Nasr Salama, director-general of Aswan and Nubia Antiquities told Ahram Online that the tombs have similar architectural design. they are composed of sliding steps leading to the entrance of the tomb and a small burial chamber where a collection of stone sarcophagi, mummies and funerary collection of the deceased were found.
He said that during the next archaeological season which starts in September, the mission will continue the excavation and begin comprehensive studies and restoration work on the funerary collection uncovered to learn more about who the tombs contain.
Monday, May 22, 2017
New Discovery, Luxor: Embalming Materials For Middle Kingdom Vizier Lpi Rediscovered On Luxor's West Bank
Newly discovered embalming jars.Photos courtesy of the Spanish Mission
Within the framework of the Middle Kingdom Theban Project, an international mission under the auspices of the University of Alcalá (UAH, Spain) has uncovered over 50 clay jars filled with embalming materials for the mummification of the ancient Egyptian vizier Ipi during the cleaning of the courtyard under his tomb number (TT 315).
Mahmoud Afifi, head of the antiquities ministry’s Ancient Egyptian Antiquities Department, said that the jars were first discovered in 1921 and 1922 by American Egyptologist Herbert Winlock inside an auxiliary chamber in the northeast corner of the upper courtyard of Ipi’s tomb, where they were left as is.
Time has taken its toll on the courtyard, which had been buried in sand before being uncovered by the Spanish mission.
The jars hold equipment such as bandages, oils and salts, which were used by embalmers in mummification, as well as jars, bowls, scrapers, and a mummification board decorated with ankh-signs.
“The identification of these materials is of great importance for understanding the mummification techniques used in the early Middle Kingdom and the assessment of the kinds of items, tools, and substances involved in the process of embalming,” head of the Spanish mission Antonio Morales told Ahram Online.
Morales added that the deposit of the mummification materials used for Ipi included jars with potmarks and other types of inscriptions, various shrouds and four-metre-long linen sheets, shawls, and rolls of wide bandages.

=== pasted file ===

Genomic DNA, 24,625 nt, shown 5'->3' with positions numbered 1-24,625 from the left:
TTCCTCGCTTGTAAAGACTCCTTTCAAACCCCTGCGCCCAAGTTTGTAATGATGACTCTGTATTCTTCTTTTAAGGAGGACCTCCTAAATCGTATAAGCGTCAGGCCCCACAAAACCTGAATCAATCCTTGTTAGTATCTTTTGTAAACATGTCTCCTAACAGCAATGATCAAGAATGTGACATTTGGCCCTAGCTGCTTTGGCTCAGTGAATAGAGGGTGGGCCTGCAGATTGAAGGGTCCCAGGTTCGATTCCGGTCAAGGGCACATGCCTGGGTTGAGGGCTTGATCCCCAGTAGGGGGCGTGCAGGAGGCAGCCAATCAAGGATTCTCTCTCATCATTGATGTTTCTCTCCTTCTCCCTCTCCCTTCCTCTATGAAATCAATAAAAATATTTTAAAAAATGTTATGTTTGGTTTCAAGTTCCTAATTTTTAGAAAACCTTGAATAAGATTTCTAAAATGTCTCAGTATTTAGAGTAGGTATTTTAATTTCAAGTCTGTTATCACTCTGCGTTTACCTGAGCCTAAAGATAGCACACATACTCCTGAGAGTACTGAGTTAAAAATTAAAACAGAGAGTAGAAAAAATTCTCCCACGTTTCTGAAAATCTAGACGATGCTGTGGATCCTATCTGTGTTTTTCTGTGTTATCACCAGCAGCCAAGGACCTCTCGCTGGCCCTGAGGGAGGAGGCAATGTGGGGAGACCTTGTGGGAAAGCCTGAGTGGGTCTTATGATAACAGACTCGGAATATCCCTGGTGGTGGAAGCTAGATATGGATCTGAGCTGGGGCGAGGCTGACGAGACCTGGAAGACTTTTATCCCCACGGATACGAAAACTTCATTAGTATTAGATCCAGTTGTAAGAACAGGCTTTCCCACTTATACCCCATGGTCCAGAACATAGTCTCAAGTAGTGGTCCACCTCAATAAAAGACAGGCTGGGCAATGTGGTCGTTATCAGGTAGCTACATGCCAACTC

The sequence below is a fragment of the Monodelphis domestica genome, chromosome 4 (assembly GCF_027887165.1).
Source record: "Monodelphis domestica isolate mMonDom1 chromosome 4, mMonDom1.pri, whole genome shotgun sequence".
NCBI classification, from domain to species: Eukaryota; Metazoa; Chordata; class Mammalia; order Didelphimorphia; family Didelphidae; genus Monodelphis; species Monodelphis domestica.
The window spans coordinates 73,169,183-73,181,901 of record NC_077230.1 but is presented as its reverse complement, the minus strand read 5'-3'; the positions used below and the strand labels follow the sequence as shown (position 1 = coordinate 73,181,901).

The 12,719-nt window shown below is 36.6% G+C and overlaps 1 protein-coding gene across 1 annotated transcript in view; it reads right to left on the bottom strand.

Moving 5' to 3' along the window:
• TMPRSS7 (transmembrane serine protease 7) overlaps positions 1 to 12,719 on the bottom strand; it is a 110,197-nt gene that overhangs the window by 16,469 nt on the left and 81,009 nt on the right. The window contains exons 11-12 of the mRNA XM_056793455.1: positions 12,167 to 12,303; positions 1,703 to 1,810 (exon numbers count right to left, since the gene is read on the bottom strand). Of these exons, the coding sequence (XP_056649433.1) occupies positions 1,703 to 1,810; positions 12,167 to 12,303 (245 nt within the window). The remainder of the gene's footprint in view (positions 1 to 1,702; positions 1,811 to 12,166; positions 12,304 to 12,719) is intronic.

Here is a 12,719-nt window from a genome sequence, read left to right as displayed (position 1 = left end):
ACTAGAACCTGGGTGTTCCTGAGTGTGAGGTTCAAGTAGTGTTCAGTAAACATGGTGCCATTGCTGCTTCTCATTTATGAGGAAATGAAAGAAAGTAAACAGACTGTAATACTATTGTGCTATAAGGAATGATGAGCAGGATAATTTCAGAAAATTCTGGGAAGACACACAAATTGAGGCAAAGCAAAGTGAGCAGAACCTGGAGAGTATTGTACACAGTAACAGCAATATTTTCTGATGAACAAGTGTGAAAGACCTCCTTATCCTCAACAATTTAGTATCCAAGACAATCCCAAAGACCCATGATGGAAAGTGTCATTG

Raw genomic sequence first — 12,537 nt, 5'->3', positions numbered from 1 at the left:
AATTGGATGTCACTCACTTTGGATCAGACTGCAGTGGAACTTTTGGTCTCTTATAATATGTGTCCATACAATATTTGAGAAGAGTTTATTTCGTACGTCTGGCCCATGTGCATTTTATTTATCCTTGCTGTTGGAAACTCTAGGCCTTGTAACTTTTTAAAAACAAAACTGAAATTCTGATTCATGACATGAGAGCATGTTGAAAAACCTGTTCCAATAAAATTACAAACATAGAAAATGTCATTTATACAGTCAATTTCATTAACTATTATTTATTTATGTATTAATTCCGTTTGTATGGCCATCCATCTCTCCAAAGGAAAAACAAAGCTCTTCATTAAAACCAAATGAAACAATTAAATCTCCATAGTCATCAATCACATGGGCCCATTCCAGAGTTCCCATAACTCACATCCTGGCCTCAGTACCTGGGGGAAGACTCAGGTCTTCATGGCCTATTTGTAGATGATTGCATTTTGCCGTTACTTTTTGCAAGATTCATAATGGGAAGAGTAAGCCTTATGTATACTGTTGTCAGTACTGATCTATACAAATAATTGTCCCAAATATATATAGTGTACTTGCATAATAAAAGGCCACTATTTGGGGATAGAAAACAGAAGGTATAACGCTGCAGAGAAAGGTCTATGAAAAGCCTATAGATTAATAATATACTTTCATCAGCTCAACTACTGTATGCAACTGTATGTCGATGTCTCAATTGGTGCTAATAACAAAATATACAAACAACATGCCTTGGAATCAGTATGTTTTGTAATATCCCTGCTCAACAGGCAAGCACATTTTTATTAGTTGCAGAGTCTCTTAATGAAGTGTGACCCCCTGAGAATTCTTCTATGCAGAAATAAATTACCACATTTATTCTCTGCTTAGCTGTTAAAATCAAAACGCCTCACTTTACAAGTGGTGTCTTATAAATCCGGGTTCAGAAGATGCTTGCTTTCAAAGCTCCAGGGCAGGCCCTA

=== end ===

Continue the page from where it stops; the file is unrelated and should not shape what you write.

Embalming Materials Discovered
Photos Courtesy of The Spanish Mission
Team specialist Salima Ikram has identified what seems to be the mummified heart of Ipi, an uncommon practice that no doubt deserves more investigation.
Morales said that the deposit also contained around 300 sacks of natron salt, oils, sand, and other substances, as well as jar stoppers and a scraper.
Among the most outstanding pieces of the collection are the Nile clay and marl jars, some with potmarks and hieratic writing, various large bandages six metres in length, as well as a shroud used for covering the body of the vizier Ipi; a fringed shawl 10 metres in length.
There are also natron bags that were deposited in the inner parts of the vizier’s body, twisted bandages used as mummy packing, and small pieces of bandages for the upper and lower extremities.
Embalming Materials Discovered
Photos Courtesy of The Spanish Mission
Ezz El-Din El-Noubi, director of the Middle Area of Al-Qurna Antiquities, said that the discovery was made during the third season of project by the University of Alcalá Expedition to Deir El-Bahari in collaboration with the Ministry of Antiquities and the Luxor Inspectorate.
The main purpose of the project is the archaeological study and epigraphy of the tombs of Henenu (TT 313) and Ipi (TT 315), the funerary chamber and sarcophagus of Harhotep (CG28023), as well as the conservation and detailed publication of information of these monuments and others located at Thebes.
The Egyptian Mission working in the Saqqara antiquities area next to the pyramid of King Teti, the first king of the Sixth Dynasty of the ...
The myth of red mercury, a substance supposedly found in the throats of ancient Egyptian mummies, is still widespread in Egypt, writes Zah...
A collection of 71 artifacts were transferred to the Grand Egyptian Museum in preparation for its opening in 2020. Written By/ Nevine El-A...
New Discovery, Kafr El-Sheikh: Remains of Royal Ancient Egyptian Artefacts Uncovered in Tel Al-PharaeenAt least one of the pieces uncovered in Kafr El-Sheikh dates to the reign of King Psamtik I. Written By/ Nevine El-Aref. An Egyptian e...